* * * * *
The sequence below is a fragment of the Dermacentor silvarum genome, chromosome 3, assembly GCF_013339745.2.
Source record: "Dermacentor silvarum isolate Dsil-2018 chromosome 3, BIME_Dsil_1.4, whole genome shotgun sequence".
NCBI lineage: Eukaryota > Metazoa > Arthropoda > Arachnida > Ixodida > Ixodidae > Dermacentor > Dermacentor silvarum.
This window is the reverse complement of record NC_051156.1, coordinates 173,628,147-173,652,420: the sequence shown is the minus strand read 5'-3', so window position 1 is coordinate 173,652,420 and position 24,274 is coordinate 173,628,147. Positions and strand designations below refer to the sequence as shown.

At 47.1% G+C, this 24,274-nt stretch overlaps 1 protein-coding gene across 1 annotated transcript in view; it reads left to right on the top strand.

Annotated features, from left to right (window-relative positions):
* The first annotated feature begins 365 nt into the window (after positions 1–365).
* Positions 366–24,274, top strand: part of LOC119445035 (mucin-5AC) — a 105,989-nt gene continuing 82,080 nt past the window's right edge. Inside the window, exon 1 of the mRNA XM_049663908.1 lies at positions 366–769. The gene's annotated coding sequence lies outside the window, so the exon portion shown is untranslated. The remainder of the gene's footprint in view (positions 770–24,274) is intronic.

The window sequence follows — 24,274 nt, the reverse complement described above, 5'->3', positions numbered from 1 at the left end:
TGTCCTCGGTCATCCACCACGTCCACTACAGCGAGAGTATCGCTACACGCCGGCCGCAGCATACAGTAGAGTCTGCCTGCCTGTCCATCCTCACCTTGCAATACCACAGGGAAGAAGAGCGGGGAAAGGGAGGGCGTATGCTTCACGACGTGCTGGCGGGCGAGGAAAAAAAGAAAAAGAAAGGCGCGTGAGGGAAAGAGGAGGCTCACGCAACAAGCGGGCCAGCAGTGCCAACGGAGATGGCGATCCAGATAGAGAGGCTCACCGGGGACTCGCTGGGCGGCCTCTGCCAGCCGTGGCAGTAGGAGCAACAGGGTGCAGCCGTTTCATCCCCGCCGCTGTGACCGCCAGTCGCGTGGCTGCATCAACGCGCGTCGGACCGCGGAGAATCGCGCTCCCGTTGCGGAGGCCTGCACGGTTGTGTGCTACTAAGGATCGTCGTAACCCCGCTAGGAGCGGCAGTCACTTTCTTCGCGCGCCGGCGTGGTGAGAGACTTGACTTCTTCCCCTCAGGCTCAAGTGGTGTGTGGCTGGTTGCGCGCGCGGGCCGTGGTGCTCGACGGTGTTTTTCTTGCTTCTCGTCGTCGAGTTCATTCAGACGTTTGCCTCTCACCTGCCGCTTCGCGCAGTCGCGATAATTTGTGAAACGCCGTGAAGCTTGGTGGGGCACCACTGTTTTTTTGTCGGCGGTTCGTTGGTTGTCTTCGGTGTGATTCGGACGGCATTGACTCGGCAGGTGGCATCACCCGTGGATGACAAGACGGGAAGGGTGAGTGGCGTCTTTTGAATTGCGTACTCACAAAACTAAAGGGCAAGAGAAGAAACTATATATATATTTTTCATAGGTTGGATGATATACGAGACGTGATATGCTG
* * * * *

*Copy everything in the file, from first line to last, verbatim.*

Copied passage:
The sequence below is a fragment of the Dermacentor silvarum genome, chromosome 3, assembly GCF_013339745.2.
Source record: "Dermacentor silvarum isolate Dsil-2018 chromosome 3, BIME_Dsil_1.4, whole genome shotgun sequence".
NCBI lineage: Eukaryota > Metazoa > Arthropoda > Arachnida > Ixodida > Ixodidae > Dermacentor > Dermacentor silvarum.
This window is the reverse complement of record NC_051156.1, coordinates 173,628,147-173,652,420: the sequence shown is the minus strand read 5'-3', so window position 1 is coordinate 173,652,420 and position 24,274 is coordinate 173,628,147. Positions and strand designations below refer to the sequence as shown.

At 47.1% G+C, this 24,274-nt stretch overlaps 1 protein-coding gene across 1 annotated transcript in view; it reads left to right on the top strand.

Annotated features, from left to right (window-relative positions):
* The first annotated feature begins 365 nt into the window (after positions 1–365).
* Positions 366–24,274, top strand: part of LOC119445035 (mucin-5AC) — a 105,989-nt gene continuing 82,080 nt past the window's right edge. Inside the window, exon 1 of the mRNA XM_049663908.1 lies at positions 366–769. The gene's annotated coding sequence lies outside the window, so the exon portion shown is untranslated. The remainder of the gene's footprint in view (positions 770–24,274) is intronic.

The window sequence follows — 24,274 nt, the reverse complement described above, 5'->3', positions numbered from 1 at the left end:
TGTCCTCGGTCATCCACCACGTCCACTACAGCGAGAGTATCGCTACACGCCGGCCGCAGCATACAGTAGAGTCTGCCTGCCTGTCCATCCTCACCTTGCAATACCACAGGGAAGAAGAGCGGGGAAAGGGAGGGCGTATGCTTCACGACGTGCTGGCGGGCGAGGAAAAAAAGAAAAAGAAAGGCGCGTGAGGGAAAGAGGAGGCTCACGCAACAAGCGGGCCAGCAGTGCCAACGGAGATGGCGATCCAGATAGAGAGGCTCACCGGGGACTCGCTGGGCGGCCTCTGCCAGCCGTGGCAGTAGGAGCAACAGGGTGCAGCCGTTTCATCCCCGCCGCTGTGACCGCCAGTCGCGTGGCTGCATCAACGCGCGTCGGACCGCGGAGAATCGCGCTCCCGTTGCGGAGGCCTGCACGGTTGTGTGCTACTAAGGATCGTCGTAACCCCGCTAGGAGCGGCAGTCACTTTCTTCGCGCGCCGGCGTGGTGAGAGACTTGACTTCTTCCCCTCAGGCTCAAGTGGTGTGTGGCTGGTTGCGCGCGCGGGCCGTGGTGCTCGACGGTGTTTTTCTTGCTTCTCGTCGTCGAGTTCATTCAGACGTTTGCCTCTCACCTGCCGCTTCGCGCAGTCGCGATAATTTGTGAAACGCCGTGAAGCTTGGTGGGGCACCACTGTTTTTTTGTCGGCGGTTCGTTGGTTGTCTTCGGTGTGATTCGGACGGCATTGACTCGGCAGGTGGCATCACCCGTGGATGACAAGACGGGAAGGGTGAGTGGCGTCTTTTGAATTGCGTACTCACAAAACTAAAGGGCAAGAGAAGAAACTATATATATATTTTTCATAGGTTGGATGATATACGAGACGTGATATGCTG